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Delaware Court Adds Control Premium to Subsidiary Value: Hintmann v. Fred Weber, Inc.

  • Sutter Securities Financial Services, San Francisco


This article discusses the Delaware Court of Chancery’s decision in this case and criticizes its application of a control premium to a wholly-owned subsidiary.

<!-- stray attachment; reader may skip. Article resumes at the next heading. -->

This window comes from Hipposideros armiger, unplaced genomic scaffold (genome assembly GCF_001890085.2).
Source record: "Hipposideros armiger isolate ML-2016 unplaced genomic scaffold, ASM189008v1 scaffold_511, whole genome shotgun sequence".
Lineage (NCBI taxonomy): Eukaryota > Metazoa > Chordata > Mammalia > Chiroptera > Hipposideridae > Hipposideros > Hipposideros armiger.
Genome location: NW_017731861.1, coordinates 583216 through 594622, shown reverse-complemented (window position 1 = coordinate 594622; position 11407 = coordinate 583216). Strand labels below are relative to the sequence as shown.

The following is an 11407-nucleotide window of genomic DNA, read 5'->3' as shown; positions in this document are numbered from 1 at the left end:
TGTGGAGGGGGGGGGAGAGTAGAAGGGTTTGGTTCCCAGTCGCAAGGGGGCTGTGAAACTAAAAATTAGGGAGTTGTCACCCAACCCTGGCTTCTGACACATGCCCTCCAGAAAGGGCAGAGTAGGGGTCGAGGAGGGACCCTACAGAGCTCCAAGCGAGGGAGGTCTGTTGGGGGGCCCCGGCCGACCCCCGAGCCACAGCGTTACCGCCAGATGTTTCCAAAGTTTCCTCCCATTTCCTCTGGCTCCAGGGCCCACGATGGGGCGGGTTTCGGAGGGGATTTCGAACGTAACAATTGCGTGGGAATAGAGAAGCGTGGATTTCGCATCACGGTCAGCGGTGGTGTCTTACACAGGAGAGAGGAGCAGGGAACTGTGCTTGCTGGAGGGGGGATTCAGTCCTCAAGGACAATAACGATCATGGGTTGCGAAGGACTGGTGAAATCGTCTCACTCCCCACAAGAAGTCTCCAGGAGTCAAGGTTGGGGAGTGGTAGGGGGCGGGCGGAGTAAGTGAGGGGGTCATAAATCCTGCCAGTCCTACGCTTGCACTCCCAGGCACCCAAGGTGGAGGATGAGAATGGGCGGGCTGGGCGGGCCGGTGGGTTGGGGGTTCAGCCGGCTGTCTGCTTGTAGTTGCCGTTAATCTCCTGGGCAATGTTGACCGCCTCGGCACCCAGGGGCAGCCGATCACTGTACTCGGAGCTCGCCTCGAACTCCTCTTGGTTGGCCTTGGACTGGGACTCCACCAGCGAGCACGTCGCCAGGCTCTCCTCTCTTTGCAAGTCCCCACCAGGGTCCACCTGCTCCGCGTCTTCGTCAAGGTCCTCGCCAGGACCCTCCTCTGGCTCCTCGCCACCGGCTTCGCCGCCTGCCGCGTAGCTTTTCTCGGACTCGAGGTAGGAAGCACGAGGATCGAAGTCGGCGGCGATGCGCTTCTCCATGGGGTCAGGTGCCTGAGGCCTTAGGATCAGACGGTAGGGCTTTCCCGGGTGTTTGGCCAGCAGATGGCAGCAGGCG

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State courts employ fair value as the predominant standard to determine the value of minority shares in both appraisal (also known as dissent) and oppression cases. When the courts determine the minority's share price in an appraisal or order the buy-out of an oppressed minority shareholder, the price of the award or buyout is critical for both parties and sets the "fair value" of the minority's shares. Although appraisal and oppression statutes in most states expressly or effectively stipulate that the minority's shares are to be valued at "fair value," there remains considerable confusion about what "fair value" means. To understand fair value as a standard of measurement, it must be considered in contrast to the standards of value called fair market value and third-party sale value, as will be discussed in this Chapter. Both appraisal and oppression cases are governed by state law. That state law includes corporate law statutes, the judicial interpretations of those statutes, and the courts’ holdings under their equitable authority even when the state lacks corresponding statutes. Although fair value is now the state-mandated or accepted standard for judicial appraisal and oppression valuations in almost all states, there are differing interpretations of its meaning and measurement that have evolved through legislative changes and judicial interpretation. . . . . . Note: Updated in 2017 articles - “Statutory Fair Value in Dissenting Shareholder Cases: Part I” and “... Part II”
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